RK: Why have you chosen to prioritize ethnobotany at Retro?
AM: Well, the really cool thing about ethnobotany is that it’s fundamental for safeguarding traditions. Without the field, these local traditions would run the risk of being completely lost. So for me, this is one of the most important aspects from a cultural perspective. In my case, without my nonna, who’s always been a farmer, I wouldn’t know a single thing. The ethnobotany I practice today owes a great deal to her. Recently it’s been important for me to recognize and research those ingredients that otherwise would be entirely unknown today. I chose to prioritize ethnobotany to save the flavors, traditions, recipes and knowledge that would otherwise be lost.
RK: Can you talk a bit more about your relationship with your nonna?
AM: I would always go on walks through nature with her, but it wasn’t like she was teaching me technical information about plants. What she absolutely taught me was passion. When we would eat misticanza–a kind of raw, foraged salad–she always said we needed to pick the greens with our hands, because it gives it more flavor. In one sense, that might not exactly be true–or maybe it is. But the point is that there was this sort of ceremony for eating this misticanza. It was evident how much importance she placed on these leaves. She didn’t explicitly teach me to recognize the leaves, but she passed on the idea of how important it was to respect things done in the right way.
RK: And with passion, knowledge will follow. Today at Retro, how do you express the surrounding landscape in the plates that you make? Especially given that we’re in the literal heart of Rome, how do you manage to be a link between the city and the country?
AM: Allora. It’s not that I do a menu of the city or a menu of the countryside. I curate a menu that’s very personal. It comes a bit from my past, a bit from my experience, a bit from what I like to cook or, in some cases, a bit of a fixation. For example, maybe I have a passion for beets in a certain moment: our current menu has a dish which is composed of five slices of beet laid on top of each other. It gives the illusion of being a steak, but in the end it’s all beet. And nobody would think to eat beet like this at home. So it’s not just a plate that serves food, but rather one that serves an idea. It makes you think.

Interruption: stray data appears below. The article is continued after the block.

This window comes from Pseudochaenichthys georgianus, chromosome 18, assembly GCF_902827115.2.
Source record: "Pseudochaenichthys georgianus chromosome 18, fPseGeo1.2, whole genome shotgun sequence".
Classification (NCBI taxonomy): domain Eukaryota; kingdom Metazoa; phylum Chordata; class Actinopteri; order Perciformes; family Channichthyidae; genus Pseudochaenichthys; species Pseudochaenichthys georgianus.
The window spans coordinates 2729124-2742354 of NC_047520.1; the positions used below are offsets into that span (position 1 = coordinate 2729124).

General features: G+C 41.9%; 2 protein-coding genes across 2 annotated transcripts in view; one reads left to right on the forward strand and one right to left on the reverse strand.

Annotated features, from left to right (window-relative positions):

Another plate that’s also very interesting, which reflects our work with vegetables and foraged plants, is the insaccato. Are you familiar?
RK: No, tell me more!
AM: Sausages are insaccato (in casings). But in this case, I apply that method to vegetables. The casing is entirely vegetable-based, made of corn fiber, and I put a mix of vegetables and foraged leafy plants inside and then I grill it. So this plate arrives at your table and, given the visual presentation, makes you think of meat. But it turns out it’s not meat at all–it’s just vegetables. So it’s a game of provocation, no? The message is that it’s just as valid to eat a plate where vegetables take center stage as it is to eat a big plate of meat. It’s not that we shouldn’t eat meat at all, but rather when we do, we should be eating carne giusta (ethical meat) that should be carefully selected and consumed only in small amounts. Because when it comes to producers who are raising truly good meat, they’re only able to produce maybe five heads a year. If they slaughtered all the animals in one week, then they’d suddenly be without a livelihood. Instead, maybe they’ll slaughter one animal now, and then after two months, they’ll slaughter another. This is why we should eat meat sparingly.
The vegetable menu, also as a means of provocation, has the same price as the meat one. Even though, obviously, my profit margins are a whole lot slimmer with the meat menu because the raw materials are much more expensive. But I’m not doing this for my own personal profit. The purpose is to incite a bit of a political discourse and to be provocative, because the importance that I place on vegetables is the same importance that I place on meat. So why should the vegetables cost less? We treat the vegetables exactly like meat, because this is the best way to make meat-lovers appreciate vegetables too.
RK: Is it difficult to turn meat-lovers into vegetable lovers? Have you encountered any challenges with this mission?